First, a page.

RSSMigration

Securing Protection for De Facto Refugees: The Case of Central America’s Northern Triangle

| June 9, 2017
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The Northern Triangle of Central America is one of the most violent regions of the world. However, those fleeing the violence are unable to find adequate protection either within their own countries, in the broader region, or internationally. This essay calls for updating the definition of the term “refugee” under international law, as well as greater domestic recognition of the violence.

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A Conversation on Statelessness with Kristy Belton

A Conversation on Statelessness with Kristy Belton

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In this interview, Kristy A. Belton talks about statelessness–which affects more than ten million people worldwide–including why it persists and how we can end it. Belton’s most recent essay on statelessness appears in the Spring 2017 issue of Ethics & International Affairs.






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Heeding the Clarion Call in the Americas: The Quest to End Statelessness

| March 10, 2017
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In 2014, the office of the United Nations High Commissioner for Refugees launched the #IBelong Campaign to eradicate statelessness by 2024. Given that UN Secretary-General António Guterres and others have identified the Americas as having the potential to be the first region to end statelessness, this essay evaluates the region’s progress towards that goal.






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Rethinking the Concept of a “Durable Solution”: Sahrawi Refugee Camps Four Decades On

Rethinking the Concept of a “Durable Solution”: Sahrawi Refugee Camps Four Decades On

| March 10, 2017
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The Sahrawi people have been housed in refugee camps in Tindouf, Algeria since 1975. This essay uses the case of the Sahrawi to illustrate the problematic nature of refugee camps, which are intended to serve a transitional purpose but ultimately become de facto long-term solutions, depriving refugees of their political and social rights indefinitely.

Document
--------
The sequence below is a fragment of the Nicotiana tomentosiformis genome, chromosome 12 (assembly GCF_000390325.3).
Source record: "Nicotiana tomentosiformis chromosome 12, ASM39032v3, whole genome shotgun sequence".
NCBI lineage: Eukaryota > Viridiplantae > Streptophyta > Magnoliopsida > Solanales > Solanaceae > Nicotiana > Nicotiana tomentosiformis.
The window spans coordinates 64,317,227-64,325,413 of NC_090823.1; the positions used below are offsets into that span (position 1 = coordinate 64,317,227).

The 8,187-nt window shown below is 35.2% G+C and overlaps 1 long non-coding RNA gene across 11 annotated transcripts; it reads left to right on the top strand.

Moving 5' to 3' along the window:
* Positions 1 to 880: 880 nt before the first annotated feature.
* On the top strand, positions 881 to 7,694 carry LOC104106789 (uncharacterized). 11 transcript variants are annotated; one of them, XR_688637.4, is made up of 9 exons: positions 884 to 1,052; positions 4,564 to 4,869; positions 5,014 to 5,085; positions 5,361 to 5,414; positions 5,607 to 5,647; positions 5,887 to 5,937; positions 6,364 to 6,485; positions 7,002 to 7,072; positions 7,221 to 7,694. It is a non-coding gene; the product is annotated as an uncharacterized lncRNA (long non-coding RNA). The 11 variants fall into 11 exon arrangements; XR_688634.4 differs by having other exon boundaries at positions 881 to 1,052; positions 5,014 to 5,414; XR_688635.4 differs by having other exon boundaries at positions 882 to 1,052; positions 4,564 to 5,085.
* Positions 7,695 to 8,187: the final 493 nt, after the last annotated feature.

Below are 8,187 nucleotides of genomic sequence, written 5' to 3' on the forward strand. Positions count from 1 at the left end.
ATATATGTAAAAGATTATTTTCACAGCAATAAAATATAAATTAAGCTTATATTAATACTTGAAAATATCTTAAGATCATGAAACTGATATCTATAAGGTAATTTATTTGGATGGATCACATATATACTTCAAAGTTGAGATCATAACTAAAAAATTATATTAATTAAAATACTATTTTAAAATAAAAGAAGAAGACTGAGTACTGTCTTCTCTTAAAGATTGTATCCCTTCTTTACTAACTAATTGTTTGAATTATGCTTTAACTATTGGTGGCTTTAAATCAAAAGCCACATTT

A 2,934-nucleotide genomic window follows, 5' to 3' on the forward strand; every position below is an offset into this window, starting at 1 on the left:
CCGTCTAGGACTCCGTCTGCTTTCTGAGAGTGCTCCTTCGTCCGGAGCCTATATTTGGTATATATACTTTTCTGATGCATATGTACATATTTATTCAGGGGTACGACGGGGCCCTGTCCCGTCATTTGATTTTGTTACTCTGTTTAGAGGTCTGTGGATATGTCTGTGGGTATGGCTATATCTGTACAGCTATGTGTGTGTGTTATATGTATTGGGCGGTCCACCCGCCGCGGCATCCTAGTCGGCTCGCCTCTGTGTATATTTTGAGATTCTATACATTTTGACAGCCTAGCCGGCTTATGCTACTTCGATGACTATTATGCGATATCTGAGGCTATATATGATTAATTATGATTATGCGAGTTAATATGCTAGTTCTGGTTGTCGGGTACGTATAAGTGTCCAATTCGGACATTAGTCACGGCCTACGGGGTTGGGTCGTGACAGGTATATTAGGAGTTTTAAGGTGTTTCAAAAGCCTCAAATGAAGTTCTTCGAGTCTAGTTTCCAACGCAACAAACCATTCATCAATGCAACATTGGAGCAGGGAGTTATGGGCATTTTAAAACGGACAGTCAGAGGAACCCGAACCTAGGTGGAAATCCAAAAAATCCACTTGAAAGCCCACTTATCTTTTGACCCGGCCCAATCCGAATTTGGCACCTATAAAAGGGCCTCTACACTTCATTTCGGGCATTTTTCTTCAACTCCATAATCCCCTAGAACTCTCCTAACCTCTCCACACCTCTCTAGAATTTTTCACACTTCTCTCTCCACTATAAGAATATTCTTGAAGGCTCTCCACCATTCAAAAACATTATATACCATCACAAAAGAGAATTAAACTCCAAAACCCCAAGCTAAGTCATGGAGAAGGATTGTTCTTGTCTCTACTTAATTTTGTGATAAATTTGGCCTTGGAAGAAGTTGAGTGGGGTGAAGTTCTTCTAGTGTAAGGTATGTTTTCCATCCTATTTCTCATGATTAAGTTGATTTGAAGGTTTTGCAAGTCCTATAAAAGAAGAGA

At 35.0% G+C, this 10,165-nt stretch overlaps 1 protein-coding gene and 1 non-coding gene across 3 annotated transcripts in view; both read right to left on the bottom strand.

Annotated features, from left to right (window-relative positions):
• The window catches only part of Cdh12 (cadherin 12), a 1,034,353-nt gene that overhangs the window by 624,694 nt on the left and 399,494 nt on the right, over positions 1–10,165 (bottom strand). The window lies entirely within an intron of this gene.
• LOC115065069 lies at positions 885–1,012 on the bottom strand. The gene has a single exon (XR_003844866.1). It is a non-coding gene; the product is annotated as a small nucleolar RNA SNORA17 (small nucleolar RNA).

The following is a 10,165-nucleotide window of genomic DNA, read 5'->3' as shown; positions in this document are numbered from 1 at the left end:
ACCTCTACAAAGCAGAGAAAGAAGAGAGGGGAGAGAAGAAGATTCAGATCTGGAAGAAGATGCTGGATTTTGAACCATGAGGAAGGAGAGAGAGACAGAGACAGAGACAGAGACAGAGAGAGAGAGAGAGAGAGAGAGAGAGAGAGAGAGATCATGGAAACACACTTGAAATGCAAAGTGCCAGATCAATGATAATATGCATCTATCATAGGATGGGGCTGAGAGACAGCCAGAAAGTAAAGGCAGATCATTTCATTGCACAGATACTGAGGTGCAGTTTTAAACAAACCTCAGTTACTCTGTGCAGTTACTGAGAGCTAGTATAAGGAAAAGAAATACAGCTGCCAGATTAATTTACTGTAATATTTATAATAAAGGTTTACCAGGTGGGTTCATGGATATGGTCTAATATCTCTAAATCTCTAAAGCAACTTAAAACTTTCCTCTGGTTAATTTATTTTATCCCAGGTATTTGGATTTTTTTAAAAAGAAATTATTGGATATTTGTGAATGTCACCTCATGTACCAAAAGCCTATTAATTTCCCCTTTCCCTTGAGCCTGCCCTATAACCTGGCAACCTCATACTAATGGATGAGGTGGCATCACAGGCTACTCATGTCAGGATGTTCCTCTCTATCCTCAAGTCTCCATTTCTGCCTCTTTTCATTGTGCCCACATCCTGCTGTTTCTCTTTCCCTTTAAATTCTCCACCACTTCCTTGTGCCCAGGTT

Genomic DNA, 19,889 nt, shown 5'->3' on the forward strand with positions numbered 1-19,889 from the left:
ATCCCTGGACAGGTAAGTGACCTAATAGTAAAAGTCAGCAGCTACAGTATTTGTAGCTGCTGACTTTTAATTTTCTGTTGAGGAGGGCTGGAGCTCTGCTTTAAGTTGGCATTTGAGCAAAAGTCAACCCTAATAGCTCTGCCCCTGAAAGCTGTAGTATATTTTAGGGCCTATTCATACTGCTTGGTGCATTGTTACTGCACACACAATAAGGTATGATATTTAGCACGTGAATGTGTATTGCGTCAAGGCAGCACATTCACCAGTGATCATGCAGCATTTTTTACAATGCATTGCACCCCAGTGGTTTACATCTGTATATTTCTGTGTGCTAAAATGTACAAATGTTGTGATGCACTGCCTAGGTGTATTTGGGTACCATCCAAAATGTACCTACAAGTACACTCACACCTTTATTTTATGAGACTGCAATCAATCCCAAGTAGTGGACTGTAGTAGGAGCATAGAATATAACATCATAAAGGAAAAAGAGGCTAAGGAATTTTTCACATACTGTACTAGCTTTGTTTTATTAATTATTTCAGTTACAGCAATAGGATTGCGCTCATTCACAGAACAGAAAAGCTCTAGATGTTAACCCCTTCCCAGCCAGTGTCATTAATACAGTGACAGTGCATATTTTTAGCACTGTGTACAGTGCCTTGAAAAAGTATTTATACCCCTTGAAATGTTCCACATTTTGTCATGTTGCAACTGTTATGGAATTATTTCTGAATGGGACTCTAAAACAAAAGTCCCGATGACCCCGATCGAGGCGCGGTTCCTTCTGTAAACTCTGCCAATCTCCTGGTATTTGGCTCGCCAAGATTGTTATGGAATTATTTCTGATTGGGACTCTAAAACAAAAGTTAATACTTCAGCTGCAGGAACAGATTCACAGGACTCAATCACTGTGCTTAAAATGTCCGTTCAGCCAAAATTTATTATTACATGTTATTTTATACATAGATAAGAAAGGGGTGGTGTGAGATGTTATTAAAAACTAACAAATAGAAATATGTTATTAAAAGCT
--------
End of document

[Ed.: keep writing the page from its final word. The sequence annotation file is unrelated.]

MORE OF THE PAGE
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Introduction: The Responsibility to Protect and the Refugee Protection Regime

| March 10, 2017
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Would states be moved to take in more refugees if the problem was framed explicitly in terms of the Responsibility to Protect (RtoP)? In January 2016, Jason Ralph and James Souter hosted a one-day workshop at University of Leeds to discuss this issue, and here they present two papers that were originally delivered at that workshop.






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Shame on EU? Europe, RtoP, and the Politics of Refugee Protection

| March 10, 2017
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In this feature, Dan Bulley argues that there is little to be gained by invoking the RtoP norm in the context of the refugee crisis. Rather than bolstering the EU’s protection mechanisms, RtoP effectively authorizes the EU’s current treatment of refugees.






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Capable and Culpable? The United States, RtoP, and Refugee Responsibility-Sharing

| March 10, 2017
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In this feature, Alise Coen takes as given that facilitating refugee protection represents an essential step towards upholding the norm of RtoP. By examining the past policy decisions of the United States, the article argues for culpability as a criterion for assessing responsibilities to refugees, and shows how upholding these responsibilities can align with state interests.






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Immigration Ethics and the Context of Justice

Immigration Ethics and the Context of Justice

| March 10, 2017
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This review essay by Linda Bosniak engages David Miller’s recent book Strangers in our Midst. Specifically, Bosniak highlights the tensions inherent in Miller’s contextualist political theory of immigration.






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